In today’s microwave society, increasing numbers of young professionals and college-aged adults dream of owning and operating their own companies. They imagine a rapid rise to success as customers flock to their boutique businesses. Careers such as real estate, photography, interior design and wedding planning offer what appear to be easy paths toward entrepreneurship. And, in a community like Aggieland with rich sources of technology innovation, there are an abundance of big ideas just waiting for the right enthusiast to take them to market. But, in reality, getting to market requires time, resources and an understanding that entrepreneurship very rarely offers a quick path to success.
To capitalize on the enthusiasm and innovation abundant in Aggieland and help move students, faculty and area entrepreneurs from idea to actual business operations, local leaders both on campus and off are working to provide the resources to turn dreams and enthusiasm into business plans and operations that can stand up to the real work and often long road to entrepreneurial success. McFerrin Center for Entrepreneurship, Startup Aggieland, Texas A&M Engineering Extension Service (TEEX) Product Development Center, the Texas A&M School of Innovation, and the Innovation Underground are working to ensure innovators and entrepreneurial dreams have the support they need to start and grow businesses here in Aggieland.
The McFerrin Center for Entrepreneurship in Mays Business School was established in 1999 and has been enhancing entrepreneurial student education ever since, all they while contributing to a growing local innovation economy. McFerrin Center provides training, networking, and assistance to enterprising students, faculty and alumni through unique programs such as Startup Aggieland and competitions like the Ideas Challenge and 3-Day Startup, as well as certificate and degree programs in entrepreneurship. With the support form a volunteer network, corporate supporters, faculty, and staff, the McFerrin Center for Entrepreneurship has been able to provide business start up acceleration, competitive opportunities, work experiences, and financial support to aspiring entrepreneurs in the Aggie community and across the world.
Caleb Holt and his team at the TEEX Product Development Center often support activities of the McFerrin Center and are frequently a gateway into the Texas A&M University System for private enterprises needing specialized expertise. By working through a product development process called “think.build.sell,” Holt and his team move technologies toward revenue generation. Using this method, the TEEX Product Development Center assesses ways to efficiently deliver products to the global market and along with managing The Aggie Angel Network deal flow. “If anyone is interested in funding a great startup business and bringing it to the market, come join the group of accredited investors,” he says.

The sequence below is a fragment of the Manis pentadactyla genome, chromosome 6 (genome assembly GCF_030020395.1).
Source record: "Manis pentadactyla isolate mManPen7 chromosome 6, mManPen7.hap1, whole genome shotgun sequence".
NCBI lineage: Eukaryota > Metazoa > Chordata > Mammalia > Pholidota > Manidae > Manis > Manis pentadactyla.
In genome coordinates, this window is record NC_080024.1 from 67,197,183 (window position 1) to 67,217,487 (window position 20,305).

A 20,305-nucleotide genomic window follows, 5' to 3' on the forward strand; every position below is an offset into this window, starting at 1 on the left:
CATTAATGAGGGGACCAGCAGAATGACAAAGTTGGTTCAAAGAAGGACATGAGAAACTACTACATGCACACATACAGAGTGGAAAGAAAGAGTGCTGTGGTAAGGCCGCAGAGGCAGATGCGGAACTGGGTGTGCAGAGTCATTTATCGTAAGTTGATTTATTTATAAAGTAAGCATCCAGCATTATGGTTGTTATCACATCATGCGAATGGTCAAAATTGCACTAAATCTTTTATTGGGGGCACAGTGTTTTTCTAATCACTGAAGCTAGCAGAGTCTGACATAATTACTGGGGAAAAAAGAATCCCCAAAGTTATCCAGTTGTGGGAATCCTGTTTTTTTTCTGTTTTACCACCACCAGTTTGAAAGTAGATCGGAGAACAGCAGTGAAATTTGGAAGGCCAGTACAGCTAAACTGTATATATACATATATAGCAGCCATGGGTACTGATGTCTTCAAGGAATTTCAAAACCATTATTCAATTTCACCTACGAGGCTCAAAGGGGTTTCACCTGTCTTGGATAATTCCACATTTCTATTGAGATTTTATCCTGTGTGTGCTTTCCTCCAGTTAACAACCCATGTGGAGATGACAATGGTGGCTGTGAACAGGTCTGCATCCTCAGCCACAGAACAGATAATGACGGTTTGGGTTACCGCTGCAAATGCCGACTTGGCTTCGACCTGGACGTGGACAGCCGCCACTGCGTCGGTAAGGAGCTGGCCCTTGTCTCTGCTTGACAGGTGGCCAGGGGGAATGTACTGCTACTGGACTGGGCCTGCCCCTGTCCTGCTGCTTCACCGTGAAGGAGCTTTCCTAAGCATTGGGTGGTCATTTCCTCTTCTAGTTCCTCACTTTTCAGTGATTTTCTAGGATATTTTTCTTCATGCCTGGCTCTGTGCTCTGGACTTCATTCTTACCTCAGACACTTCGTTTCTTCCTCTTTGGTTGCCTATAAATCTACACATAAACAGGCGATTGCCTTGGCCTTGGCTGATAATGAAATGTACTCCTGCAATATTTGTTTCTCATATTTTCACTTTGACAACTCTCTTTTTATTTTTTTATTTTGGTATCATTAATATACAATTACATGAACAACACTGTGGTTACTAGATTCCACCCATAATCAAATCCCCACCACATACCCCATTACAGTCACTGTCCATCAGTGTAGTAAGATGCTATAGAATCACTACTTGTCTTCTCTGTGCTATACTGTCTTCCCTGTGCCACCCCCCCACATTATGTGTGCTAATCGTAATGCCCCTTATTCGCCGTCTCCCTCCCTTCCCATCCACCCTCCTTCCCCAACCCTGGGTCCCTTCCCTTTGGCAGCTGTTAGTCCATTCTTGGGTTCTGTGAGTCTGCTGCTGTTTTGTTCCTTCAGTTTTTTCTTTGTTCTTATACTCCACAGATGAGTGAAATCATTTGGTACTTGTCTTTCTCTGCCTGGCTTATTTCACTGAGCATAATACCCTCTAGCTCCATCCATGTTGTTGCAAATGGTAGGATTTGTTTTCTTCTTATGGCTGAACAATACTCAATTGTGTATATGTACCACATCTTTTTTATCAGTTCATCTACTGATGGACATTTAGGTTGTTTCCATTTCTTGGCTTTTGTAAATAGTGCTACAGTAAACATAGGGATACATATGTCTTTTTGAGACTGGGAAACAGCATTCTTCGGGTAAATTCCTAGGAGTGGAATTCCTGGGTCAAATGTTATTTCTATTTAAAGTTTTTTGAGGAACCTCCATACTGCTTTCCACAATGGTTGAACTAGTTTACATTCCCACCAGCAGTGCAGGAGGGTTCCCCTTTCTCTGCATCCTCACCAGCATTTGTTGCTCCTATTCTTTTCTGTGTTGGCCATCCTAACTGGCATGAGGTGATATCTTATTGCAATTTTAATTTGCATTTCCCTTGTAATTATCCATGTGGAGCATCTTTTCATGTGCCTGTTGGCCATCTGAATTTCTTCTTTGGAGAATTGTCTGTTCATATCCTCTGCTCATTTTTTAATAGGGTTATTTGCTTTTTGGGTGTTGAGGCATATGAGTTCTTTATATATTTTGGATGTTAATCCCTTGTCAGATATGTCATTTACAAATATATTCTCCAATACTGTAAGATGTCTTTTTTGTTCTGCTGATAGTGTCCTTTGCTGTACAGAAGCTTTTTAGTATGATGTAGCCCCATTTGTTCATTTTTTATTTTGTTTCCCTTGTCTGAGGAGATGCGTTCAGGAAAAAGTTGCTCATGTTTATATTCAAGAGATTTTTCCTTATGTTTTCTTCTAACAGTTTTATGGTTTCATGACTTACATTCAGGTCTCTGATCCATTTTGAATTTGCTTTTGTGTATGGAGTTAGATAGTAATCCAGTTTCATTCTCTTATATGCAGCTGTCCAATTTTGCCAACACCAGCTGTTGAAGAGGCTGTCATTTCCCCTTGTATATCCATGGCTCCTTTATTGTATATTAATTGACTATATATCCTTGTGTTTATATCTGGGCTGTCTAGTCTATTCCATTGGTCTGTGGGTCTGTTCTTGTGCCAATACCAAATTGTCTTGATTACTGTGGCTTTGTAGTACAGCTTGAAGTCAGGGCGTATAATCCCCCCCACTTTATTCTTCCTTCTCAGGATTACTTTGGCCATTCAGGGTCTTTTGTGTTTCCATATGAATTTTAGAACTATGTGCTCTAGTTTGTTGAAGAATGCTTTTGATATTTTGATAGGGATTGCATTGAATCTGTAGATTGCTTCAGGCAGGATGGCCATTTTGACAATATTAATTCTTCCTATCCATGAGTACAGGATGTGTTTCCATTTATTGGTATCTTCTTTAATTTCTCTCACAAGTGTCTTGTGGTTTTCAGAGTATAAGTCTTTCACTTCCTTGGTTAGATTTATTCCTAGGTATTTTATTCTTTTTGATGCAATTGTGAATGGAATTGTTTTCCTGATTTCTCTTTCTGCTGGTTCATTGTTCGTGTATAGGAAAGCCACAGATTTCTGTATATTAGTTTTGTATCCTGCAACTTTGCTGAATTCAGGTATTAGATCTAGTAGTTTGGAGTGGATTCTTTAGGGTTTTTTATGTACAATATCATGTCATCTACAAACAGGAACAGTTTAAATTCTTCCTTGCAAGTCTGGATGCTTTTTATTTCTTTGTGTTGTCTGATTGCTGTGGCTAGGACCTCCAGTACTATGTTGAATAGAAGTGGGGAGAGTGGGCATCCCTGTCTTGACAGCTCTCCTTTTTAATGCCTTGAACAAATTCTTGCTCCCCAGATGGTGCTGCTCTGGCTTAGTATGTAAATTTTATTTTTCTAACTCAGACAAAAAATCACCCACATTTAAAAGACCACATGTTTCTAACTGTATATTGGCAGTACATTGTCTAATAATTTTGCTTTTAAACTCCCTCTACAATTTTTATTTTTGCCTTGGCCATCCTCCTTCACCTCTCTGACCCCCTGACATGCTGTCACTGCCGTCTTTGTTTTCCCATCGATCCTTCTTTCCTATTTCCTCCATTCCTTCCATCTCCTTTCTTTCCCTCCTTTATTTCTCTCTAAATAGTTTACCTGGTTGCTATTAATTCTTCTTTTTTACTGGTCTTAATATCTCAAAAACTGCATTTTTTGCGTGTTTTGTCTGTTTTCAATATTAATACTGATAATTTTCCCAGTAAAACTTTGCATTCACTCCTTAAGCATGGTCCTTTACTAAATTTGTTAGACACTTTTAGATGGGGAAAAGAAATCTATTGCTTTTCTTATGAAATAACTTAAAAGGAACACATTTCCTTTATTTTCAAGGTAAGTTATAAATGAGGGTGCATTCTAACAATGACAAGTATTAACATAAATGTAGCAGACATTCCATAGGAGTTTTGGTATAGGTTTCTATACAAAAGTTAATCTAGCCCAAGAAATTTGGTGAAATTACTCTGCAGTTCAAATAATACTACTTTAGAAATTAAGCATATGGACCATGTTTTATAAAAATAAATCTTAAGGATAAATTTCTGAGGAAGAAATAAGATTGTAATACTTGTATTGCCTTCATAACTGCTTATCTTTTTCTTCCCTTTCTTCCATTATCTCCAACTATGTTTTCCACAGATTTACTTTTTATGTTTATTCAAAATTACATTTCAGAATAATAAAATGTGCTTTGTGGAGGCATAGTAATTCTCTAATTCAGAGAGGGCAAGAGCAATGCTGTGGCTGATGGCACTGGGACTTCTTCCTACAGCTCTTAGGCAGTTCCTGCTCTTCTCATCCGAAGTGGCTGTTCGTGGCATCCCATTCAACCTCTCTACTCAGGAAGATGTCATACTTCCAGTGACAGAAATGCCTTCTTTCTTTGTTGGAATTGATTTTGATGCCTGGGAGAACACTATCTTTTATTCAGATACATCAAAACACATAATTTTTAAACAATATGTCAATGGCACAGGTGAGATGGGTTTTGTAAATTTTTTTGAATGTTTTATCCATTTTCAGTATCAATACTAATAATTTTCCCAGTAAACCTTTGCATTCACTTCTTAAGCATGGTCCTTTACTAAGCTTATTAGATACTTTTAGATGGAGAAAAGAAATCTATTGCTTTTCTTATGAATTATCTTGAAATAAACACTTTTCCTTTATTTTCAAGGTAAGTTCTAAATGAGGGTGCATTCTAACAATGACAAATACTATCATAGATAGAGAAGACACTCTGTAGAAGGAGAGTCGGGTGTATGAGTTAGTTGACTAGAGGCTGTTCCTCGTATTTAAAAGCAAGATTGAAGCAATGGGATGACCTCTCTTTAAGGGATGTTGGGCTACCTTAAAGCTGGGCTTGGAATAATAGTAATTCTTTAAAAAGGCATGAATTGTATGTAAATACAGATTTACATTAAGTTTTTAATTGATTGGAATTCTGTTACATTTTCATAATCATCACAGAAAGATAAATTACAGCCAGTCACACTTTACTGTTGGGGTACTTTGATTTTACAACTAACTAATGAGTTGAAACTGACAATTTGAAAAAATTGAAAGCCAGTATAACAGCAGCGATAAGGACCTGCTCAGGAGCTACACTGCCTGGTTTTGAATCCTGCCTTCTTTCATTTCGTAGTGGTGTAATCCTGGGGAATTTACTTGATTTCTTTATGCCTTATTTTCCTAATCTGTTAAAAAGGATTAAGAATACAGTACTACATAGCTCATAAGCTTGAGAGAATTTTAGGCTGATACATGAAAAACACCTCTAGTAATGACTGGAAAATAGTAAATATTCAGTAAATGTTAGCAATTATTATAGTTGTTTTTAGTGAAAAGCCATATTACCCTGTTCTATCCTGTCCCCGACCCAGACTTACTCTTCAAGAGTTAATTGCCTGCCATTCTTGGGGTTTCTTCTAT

Jose Quintana, President of Advent GX and founder of the Innovation Underground business incubator often work with both the McFerrin Center and the Product Development Center. He believes that supporting small businesses is important because “there is a need to create opportunities for the bright people of Bryan-College Station.” In its seventh year of operation, the Innovation Underground is an independent, privately owned business incubator and is currently serving 58 active members. These innovators are serving a multitude of industries, including aerospace, gaming, and animal health. Advent GX is the parent company of Innovation Underground, which hosts several special events each month to facilitate relationships between entrepreneurs, investors, local leaders and executives to foster valuable connections and grow the areas innovation ecosystem. Among these special events are First Fridays at the Grand Stafford Theater lounge, and bi-monthly SEAD Gallery art receptions, Software Developers Cartel, Pecha Kucha nights with the Institute for Applied Creativity.
The TAMU School of Innovation (also called the “I-School”) serves the entire TAMU student body and fosters an environment for interdisciplinary education and training. It acts as a haven for collaborative, student-led passion projects, ranging from app designs to research-based projects. Dean Andrew Morriss and Program Manager for Student Engagement Sonia Jiménez metaphorically describe their move from the TAMU School of Law to the I-School as a move from a swimming pool to an ocean: larger setting, more bodies and greater areas for development. “President Young wants to connect ideas from students of all skill sets, levels and majors,” says Dean Morris. The I-School presents an atmosphere where students are empowered to take ownership of their learning—a place where they are encouraged to “discover their own vision.”
As made evident by these three thriving organizations in Bryan-College Station, there is an abundance of opportunities for entrepreneurship and innovative activity in our community. Take advantage of these resources and share your idea of the “next best thing” with the rest of the world! Don’t be silenced by naysayers.
You can support or meet with each of these local entrepreneurial and innovative endeavors by visiting their websites and inquiring further.